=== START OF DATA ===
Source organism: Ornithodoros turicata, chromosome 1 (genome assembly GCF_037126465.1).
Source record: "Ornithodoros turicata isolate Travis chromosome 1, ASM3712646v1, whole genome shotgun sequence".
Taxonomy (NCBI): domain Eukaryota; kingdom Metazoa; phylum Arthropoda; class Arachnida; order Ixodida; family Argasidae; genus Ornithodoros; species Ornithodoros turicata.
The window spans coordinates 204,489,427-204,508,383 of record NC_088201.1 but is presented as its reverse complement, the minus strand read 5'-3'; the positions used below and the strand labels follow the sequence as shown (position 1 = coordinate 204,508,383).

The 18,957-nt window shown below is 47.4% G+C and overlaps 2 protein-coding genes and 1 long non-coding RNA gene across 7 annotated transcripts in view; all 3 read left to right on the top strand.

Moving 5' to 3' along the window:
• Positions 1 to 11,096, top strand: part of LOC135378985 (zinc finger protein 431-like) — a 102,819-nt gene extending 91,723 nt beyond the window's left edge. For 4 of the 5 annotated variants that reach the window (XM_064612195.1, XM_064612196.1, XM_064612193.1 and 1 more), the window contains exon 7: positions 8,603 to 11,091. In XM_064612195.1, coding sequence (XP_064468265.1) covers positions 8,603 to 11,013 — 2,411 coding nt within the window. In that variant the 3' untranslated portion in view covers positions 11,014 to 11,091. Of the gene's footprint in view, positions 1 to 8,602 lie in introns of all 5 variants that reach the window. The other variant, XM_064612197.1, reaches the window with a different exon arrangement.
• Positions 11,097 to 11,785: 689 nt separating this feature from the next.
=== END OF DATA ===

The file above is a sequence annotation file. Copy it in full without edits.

Source organism: Ornithodoros turicata, chromosome 1 (genome assembly GCF_037126465.1).
Source record: "Ornithodoros turicata isolate Travis chromosome 1, ASM3712646v1, whole genome shotgun sequence".
Taxonomy (NCBI): domain Eukaryota; kingdom Metazoa; phylum Arthropoda; class Arachnida; order Ixodida; family Argasidae; genus Ornithodoros; species Ornithodoros turicata.
The window spans coordinates 204,489,427-204,508,383 of record NC_088201.1 but is presented as its reverse complement, the minus strand read 5'-3'; the positions used below and the strand labels follow the sequence as shown (position 1 = coordinate 204,508,383).

The 18,957-nt window shown below is 47.4% G+C and overlaps 2 protein-coding genes and 1 long non-coding RNA gene across 7 annotated transcripts in view; all 3 read left to right on the top strand.

Moving 5' to 3' along the window:
• Positions 1 to 11,096, top strand: part of LOC135378985 (zinc finger protein 431-like) — a 102,819-nt gene extending 91,723 nt beyond the window's left edge. For 4 of the 5 annotated variants that reach the window (XM_064612195.1, XM_064612196.1, XM_064612193.1 and 1 more), the window contains exon 7: positions 8,603 to 11,091. In XM_064612195.1, coding sequence (XP_064468265.1) covers positions 8,603 to 11,013 — 2,411 coding nt within the window. In that variant the 3' untranslated portion in view covers positions 11,014 to 11,091. Of the gene's footprint in view, positions 1 to 8,602 lie in introns of all 5 variants that reach the window. The other variant, XM_064612197.1, reaches the window with a different exon arrangement.
• Positions 11,097 to 11,785: 689 nt separating this feature from the next.